Friday, October 3: After I return from my raft trip, I head straight into town to eat some lunch, since I never had breakfast this morning. I find a Chinese restaurant and sit outside to have fried dumplings and sautéed bok choy.
Across from my restaurant is a pretty little coffee shop that serves fruit juices and coffee and desserts. I go here one afternoon for a mango juice. I love the flowery borders and pathway to the creekside patio.
Walking down the street from the restaurant, I see an interesting menu board. I’m so tempted to try the “spicy intestine” and the “fragrance of dog!”
The street is a cute one and though the streets in Yangshuo are meant to be pedestrian-only, all kinds of vehicles somehow barrel their way through.
I continue my wanders around the town, eventually making my way to Green Lotus Peak. I have to pay 40 yuan (~$6.50) to go into the park. I’m told that I can’t do any climbing to the top of the peak today because the pathways are too slippery. This is disappointing because of course I always like to climb to the highest vantage points.
From the pagoda at Green Lotus Peak, I can see across the Li River to the karst landscape. I can see many people are camping across the river. Maybe all the hotels in town are full. Or else they just want to be one with nature.
Jianshan Tower was formerly Jianshan Temple, built around AD 713, the beginning of the Tang Dynasty. Three monks in the temple struck a bell every morning and evening and the sound spread far across the land. This is the story of “Monks and Bell of Jianshan Temple.” In 1916, the temple was destroyed and “no monk was there anymore.”
Jianzhen (688-763) was a famous Buddhist in the Tang Dynasty. He was invited to visit Japan by Japanese scholars. He tried 5 times to take a boat to Japan, but failed. On the 5th attempt, he met a storm and his boat was driven to Xijiang, the entrance to the East Sea. On the way back, he arrived at Guilin. After that he took a boat from Guilin to Yangshuo and came to Jianshan Temple. He exchanged knowledge about Buddhism with monks there, and sang praises for Yangshuo’s beautiful land. In 753, he finally made it to Japan on his 6th attempt. He built an altar in the East big temple in Nainang and publicized Buddhism, thus contributing to Sino-Japanese Cultural Exchange.
On a cliff overlooking the north side of Green Lotus Peak is a special calligraphy word. This word was written in 1834, during the Qing dynasty, by Yangshuo mayor Mr. Wang Yuanren, whose nickname is Jingshan. This is a poem in ONE WORD, according to a sign. The poem says “How beautiful the landscape here! We should study and work hard when we are young.” The stone carver failed to read Mr. Wang’s nickname, Jingshan, properly, so he carved it upside down. This stele has been preserved since 1981.
When I arrive at the north end of Green Lotus Peak, the gate is locked, but someone comes quickly to open the gate. Now I’m in an unfamiliar area of town. I keep making my way north and I see the boat docks and a lot of commercial activity with people piling on boats for a ride. I make my way through this bustling area and try to find my way back to the part of town I recognize.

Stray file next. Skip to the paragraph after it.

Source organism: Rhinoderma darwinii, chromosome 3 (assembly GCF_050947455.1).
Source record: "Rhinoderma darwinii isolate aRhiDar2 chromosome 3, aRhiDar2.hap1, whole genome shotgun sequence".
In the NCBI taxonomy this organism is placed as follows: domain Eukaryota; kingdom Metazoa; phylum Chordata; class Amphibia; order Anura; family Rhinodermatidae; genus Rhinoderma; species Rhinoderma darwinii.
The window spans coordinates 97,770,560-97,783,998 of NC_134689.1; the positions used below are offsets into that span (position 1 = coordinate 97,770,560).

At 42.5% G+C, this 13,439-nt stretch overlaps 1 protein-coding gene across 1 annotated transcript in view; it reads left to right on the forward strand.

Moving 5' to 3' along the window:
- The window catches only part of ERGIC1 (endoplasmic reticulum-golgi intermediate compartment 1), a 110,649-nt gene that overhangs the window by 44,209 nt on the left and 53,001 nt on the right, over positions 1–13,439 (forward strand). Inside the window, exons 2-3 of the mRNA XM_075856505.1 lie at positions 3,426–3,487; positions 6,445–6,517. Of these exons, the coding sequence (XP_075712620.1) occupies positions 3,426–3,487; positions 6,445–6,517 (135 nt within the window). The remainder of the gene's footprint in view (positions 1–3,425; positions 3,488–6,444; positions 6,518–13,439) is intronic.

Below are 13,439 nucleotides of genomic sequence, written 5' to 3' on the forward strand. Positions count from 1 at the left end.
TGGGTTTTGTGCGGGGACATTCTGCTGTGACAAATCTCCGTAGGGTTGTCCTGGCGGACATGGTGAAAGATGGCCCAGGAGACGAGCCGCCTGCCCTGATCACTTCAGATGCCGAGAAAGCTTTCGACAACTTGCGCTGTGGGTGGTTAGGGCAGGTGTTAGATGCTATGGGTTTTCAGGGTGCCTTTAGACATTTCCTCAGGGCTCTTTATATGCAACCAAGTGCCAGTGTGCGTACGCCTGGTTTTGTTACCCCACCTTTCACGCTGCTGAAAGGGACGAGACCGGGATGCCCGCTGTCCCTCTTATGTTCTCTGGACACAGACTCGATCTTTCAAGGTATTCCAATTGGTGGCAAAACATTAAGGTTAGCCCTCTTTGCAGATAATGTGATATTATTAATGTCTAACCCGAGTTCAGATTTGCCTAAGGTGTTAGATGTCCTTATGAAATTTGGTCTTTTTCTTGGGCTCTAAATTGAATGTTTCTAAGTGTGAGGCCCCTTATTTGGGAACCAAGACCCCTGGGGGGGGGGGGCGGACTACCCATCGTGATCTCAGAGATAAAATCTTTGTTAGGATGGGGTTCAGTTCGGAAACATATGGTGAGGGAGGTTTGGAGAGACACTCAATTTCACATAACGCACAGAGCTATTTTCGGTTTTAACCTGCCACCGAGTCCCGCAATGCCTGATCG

I finally make my way down a busy street, following the signs for West Street. Little by little, I start to recognize some things and, very thirsty by this time, I dip into Mango for a mango juice. It’s very cutely decorated, and the cardboard cup covers are tacked up to make an interesting 3-D wallpaper.
I make my way through the throngs of people down West Street and eventually back to my hotel on Bin Jiang Road. There I have a beer on the porch and watch the people walking by.
I relax for a bit in my hotel and at 7:00, I go out to meet Audrey at Demo Bar . She and her friends Sarah and Peter are already drinking some wine, so I join them for a glass. I tell German Peter about feeling sick from the food, and he, who has worked in restaurants all over China, tells me many people have stomach troubles here because of the oil. He tells me most restaurants recycle their oil and in the recycling process it’s chemically treated. He says several restaurants in Yangshuo use only olive oil, and he knows to eat at those restaurants. I wondered why I get sick so often, even if I’m eating just vegetables. He says it’s not the meat; the meat is all well cooked, it’s the oil. I guess there is no way to avoid it then, because everything here is cooked in oil.
After a bit, Audrey, Sarah and I head to Rock-n-Grill. It’s a lovely setting beside a creek and away from the crowds on West Street. Tropical plants surround us and the music and the vibe are laid back. We drink more wine and share a Thai meal which is delicious, including pork wrapped in lettuce leaves. Both Audrey and Sarah have traveled extensively, so it’s fun to share stories. I feel like we’re kindred spirits, even though I’m 30 years older than Audrey and 23 years older than Sarah. We have a grand time talking and talking. Eventually, Audrey and I meander back to the hotel on the back streets; she knows the town intimately. It turns out her apartment is right around the corner from my hotel. It’s peaceful and pleasant when we get away from the crowds on West Street.
Tomorrow morning, Audrey’s going to take me on a bike ride in the countryside outside of Yangshuo. We don’t set a time, saying that we’ll see how we feel in the morning. It’s quite a late night, and I’m exhausted. I’m happy to be back in my hotel for a good night’s sleep. 🙂